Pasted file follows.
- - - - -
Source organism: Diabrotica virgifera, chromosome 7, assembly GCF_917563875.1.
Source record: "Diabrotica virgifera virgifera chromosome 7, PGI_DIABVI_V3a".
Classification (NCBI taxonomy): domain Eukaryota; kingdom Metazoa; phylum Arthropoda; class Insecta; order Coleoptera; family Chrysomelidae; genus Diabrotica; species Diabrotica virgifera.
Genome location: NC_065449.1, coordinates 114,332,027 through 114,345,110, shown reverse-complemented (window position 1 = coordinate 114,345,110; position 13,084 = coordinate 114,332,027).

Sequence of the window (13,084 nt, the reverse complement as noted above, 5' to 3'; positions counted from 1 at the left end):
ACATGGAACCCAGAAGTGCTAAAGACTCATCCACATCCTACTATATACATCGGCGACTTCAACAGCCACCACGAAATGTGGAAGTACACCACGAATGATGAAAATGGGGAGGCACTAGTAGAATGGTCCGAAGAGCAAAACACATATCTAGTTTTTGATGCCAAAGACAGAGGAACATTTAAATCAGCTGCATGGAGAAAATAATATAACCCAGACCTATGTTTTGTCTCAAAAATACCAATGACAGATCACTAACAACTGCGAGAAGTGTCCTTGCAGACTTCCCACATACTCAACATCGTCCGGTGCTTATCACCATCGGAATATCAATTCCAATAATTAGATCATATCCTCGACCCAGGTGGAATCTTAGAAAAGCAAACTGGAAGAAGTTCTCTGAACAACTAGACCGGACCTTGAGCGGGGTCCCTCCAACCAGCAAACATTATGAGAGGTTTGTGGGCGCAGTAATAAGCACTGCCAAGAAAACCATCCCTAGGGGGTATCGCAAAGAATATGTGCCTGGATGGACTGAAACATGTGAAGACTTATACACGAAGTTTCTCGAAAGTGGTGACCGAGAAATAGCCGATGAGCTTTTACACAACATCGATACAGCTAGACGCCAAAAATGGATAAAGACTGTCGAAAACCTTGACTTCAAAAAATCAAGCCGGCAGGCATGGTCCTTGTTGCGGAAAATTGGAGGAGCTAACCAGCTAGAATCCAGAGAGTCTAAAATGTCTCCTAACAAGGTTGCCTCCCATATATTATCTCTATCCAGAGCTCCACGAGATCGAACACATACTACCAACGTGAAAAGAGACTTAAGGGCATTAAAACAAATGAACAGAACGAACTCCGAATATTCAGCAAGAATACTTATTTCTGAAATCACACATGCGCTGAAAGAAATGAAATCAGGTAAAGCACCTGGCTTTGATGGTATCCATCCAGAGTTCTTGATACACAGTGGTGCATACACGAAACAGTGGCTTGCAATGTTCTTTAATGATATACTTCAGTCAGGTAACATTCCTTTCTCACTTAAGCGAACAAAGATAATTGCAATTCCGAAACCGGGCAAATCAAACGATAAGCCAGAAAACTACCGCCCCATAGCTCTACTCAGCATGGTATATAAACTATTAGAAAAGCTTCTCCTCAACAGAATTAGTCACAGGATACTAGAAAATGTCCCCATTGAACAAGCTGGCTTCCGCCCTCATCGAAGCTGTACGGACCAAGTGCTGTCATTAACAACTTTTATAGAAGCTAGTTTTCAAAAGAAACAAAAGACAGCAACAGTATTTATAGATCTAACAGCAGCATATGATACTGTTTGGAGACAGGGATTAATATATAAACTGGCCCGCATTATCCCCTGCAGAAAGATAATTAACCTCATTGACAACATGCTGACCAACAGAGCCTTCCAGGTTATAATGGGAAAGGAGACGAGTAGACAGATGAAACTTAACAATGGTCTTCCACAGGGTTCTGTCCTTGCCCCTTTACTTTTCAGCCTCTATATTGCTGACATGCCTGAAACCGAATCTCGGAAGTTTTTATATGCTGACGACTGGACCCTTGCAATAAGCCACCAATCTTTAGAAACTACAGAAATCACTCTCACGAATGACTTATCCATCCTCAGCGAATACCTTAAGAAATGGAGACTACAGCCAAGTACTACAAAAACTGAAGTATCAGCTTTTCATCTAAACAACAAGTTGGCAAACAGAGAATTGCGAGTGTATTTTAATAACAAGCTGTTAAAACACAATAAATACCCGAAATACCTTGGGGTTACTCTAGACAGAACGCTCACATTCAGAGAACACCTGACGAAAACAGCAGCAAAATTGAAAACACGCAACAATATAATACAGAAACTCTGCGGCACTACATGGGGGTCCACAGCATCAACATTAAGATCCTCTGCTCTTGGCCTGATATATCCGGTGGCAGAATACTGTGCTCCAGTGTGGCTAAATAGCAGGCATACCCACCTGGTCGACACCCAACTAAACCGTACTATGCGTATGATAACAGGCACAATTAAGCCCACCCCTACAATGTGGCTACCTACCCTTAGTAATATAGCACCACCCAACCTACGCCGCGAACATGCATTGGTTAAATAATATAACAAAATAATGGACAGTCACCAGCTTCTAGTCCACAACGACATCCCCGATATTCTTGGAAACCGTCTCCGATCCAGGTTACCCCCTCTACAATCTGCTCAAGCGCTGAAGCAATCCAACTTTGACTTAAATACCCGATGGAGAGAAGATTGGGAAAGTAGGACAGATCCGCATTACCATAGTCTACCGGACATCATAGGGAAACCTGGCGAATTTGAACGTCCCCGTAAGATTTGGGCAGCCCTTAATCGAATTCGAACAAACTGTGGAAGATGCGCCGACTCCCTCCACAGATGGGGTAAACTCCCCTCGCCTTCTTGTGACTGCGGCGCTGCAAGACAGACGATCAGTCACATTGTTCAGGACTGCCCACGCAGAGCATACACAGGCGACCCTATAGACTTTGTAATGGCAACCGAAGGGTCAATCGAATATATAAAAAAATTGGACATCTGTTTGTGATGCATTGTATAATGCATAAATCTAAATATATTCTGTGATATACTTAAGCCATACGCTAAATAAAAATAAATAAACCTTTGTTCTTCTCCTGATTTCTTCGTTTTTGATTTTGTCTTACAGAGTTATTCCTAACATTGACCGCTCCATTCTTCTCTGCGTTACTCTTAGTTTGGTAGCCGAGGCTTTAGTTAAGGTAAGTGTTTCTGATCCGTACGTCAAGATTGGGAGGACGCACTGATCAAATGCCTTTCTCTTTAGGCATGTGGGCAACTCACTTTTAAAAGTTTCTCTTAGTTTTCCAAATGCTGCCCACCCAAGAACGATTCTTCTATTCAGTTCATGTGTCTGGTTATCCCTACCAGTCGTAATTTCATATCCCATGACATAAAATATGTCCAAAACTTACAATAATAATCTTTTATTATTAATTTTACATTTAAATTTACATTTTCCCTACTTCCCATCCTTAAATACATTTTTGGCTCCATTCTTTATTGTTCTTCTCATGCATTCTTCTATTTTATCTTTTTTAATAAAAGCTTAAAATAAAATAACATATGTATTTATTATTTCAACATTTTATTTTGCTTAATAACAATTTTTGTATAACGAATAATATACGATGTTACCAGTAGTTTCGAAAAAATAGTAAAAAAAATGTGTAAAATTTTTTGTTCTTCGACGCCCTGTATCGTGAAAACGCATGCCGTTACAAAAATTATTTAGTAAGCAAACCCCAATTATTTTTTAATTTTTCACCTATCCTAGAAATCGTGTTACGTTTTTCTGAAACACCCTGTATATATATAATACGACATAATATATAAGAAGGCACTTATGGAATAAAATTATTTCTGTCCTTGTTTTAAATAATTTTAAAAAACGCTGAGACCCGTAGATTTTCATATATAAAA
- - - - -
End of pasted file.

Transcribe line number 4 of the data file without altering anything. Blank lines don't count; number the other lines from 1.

Genome location: NC_065449.1, coordinates 114,332,027 through 114,345,110, shown reverse-complemented (window position 1 = coordinate 114,345,110; position 13,084 = coordinate 114,332,027).